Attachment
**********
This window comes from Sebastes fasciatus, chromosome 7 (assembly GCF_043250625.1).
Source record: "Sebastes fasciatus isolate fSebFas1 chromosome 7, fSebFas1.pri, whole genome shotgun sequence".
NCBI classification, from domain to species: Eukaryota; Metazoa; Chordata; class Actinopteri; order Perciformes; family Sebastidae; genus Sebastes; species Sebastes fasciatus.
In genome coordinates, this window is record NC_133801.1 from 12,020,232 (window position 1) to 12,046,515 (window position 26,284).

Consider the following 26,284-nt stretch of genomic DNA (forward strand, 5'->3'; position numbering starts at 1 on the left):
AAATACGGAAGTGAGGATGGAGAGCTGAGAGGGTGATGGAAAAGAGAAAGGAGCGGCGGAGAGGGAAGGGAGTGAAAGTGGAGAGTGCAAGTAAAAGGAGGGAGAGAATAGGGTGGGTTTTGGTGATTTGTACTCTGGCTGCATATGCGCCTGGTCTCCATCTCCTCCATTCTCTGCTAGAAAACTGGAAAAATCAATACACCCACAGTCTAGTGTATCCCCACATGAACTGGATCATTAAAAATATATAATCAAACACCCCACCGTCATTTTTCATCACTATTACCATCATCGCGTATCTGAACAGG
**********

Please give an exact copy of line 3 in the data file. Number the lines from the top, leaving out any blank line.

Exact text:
NCBI classification, from domain to species: Eukaryota; Metazoa; Chordata; class Actinopteri; order Perciformes; family Sebastidae; genus Sebastes; species Sebastes fasciatus.